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  Was the Battle of Franklin Important?  

The following is a letter written 30 years after the war by Arthur MacArthur to Charles T. Clark with comments on the battle of Franklin.  Be sure to read especially the underlined portions which describe the significance of the battle.  MacArthur also proposes that a brigade monument be erected near the Carter House to commemorate the battlefield. 

At the Battle of Franklin, young MacArthur was a Major in the 24th Wisconsin and part of Opdycke's brigade that counter charged around the Carter House to stem the Confederate breach of the Federal line.  He was badly injured in this fighting with multiple wounds and was sent to Nashville where he recovered.

MacArthur was later awarded the Medal of Honor for his actions at Missionary Ridge, Chattanooga the previous summer.  After the Civil War, Arthur fathered Douglas MacArthur of WW II fame, served in the Philippine War, and rose to Military Governor of the Philippines.




May 13, 1895

Dear Captain Clark:

I have just received your note of May 3 through the Adjutant General's office in Washington, in which you wish to incorporate a cut of myself, with other regimental commanders of the First Brigade, in your forthcoming History of the 125th Ohio.  I comply with your request with great pleasure, and enclose herewith an engraving taken just after the muster-out in 1865. 

When the war ended I was Lieutenant Colonel, but held the Governor's commission as Colonel, which the War Department refused to recognize. The Wisconsin historian, however, for whom the engraving was made, insisted on the full rank, hence the shoulder straps in the engraving.

To be thus associated for all time with the 125th I appreciate as a great distinction, and I beg to thank you very much for remembering me in such an agreeable manner.

I understand from your correspondence that you purpose giving special prominence in your narrative to the part taken by the regiment and brigade in the battle of Franklin. This is very proper, as it is rarely the case that the influence of a particular command in controlling a great event can be as clearly traced as in behalf of the First Brigade at Franklin; and the decisive character of the battle itself cannot be overestimated, as it transpired at the most critical period of the war.

Briefly stated, the situation was something as follows:

General Sherman was in Georgia, rapidly approaching Savannah, but still without a base; General Grant had no troops to spare from the front of Petersburg and Richmond; in New Orleans and other places in the far south and west we had only a few thousand men. Hood's success at Franklin, therefore, meant Confederate supremacy over Tennessee and Kentucky, with the numerical strength of his army raised probably to at least 100,000 men.  With such a force it was possible for him to sweep up to the Ohio River, and thereby oblige General Grant to detach largely from his army for the protection of the West, thus exposing General Sherman in Georgia to a concentrated attack by Lee before he could reach his new base.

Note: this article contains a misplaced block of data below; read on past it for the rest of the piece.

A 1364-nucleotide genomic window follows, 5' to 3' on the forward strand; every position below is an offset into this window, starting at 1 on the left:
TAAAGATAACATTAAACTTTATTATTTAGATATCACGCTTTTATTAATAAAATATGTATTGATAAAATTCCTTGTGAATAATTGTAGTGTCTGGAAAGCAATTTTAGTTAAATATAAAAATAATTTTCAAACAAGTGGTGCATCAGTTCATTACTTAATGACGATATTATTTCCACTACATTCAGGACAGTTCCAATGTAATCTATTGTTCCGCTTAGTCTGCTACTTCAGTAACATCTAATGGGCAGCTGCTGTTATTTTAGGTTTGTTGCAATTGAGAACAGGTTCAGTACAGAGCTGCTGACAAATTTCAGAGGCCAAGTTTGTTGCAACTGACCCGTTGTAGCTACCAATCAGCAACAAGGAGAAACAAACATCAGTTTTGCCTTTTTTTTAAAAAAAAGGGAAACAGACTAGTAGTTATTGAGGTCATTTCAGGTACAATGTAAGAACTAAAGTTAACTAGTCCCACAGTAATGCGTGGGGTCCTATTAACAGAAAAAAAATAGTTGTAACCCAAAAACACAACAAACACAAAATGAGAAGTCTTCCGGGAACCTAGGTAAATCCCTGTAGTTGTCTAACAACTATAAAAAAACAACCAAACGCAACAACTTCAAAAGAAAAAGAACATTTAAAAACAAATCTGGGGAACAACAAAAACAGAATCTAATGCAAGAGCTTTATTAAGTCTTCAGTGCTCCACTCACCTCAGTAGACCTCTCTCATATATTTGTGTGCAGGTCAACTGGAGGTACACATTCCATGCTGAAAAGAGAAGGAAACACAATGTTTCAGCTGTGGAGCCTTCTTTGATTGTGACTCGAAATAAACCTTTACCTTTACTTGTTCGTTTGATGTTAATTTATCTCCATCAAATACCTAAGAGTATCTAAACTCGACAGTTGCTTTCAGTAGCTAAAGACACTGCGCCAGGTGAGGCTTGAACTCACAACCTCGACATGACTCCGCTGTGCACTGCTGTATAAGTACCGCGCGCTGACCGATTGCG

In a word, had Hood entered Nashville sword in hand at the head of a victorious army, which would have resulted from defeat of the Union army at Franklin, the civil war in all its subsequent scenes might have been essentially varied.

Battles great for conception or political results, ought to be studied; but those that save should be commemorated and celebrated.  We owe admiration to the first; gratitude to the others.

Franklin was essentially a battle that saved, and as such must be classified as second only to Gettysburg in importance during the entire war.

In this transcendent conflict the First Brigade played a part particularly its own.  Whatever disputes may have arisen from the battle in other respects, it has never been denied that Opdycke's command restored the broken line at Carter's Hill.  In this light I have, therefore, made the forgoing connected and somewhat lengthy statement in order to suggest the expediency of an effort to secure a suitable brigade memorial, to be erected on the field.  Ohio, Illinois and Wisconsin are interested. 

If each state could be induced to appropriate $1500 for each of its regiments there engaged, the individual efforts of survivors in addition thereto might, perhaps, be sufficient to secure a site and put a monument on a solid foundation.  Please reflect upon the matter, and if favorably impressed by the suggestion, consider the possibility of giving practical effect to a movement looking to the end in view.

Very truly yours,
Arthur MacArthur, Jr.



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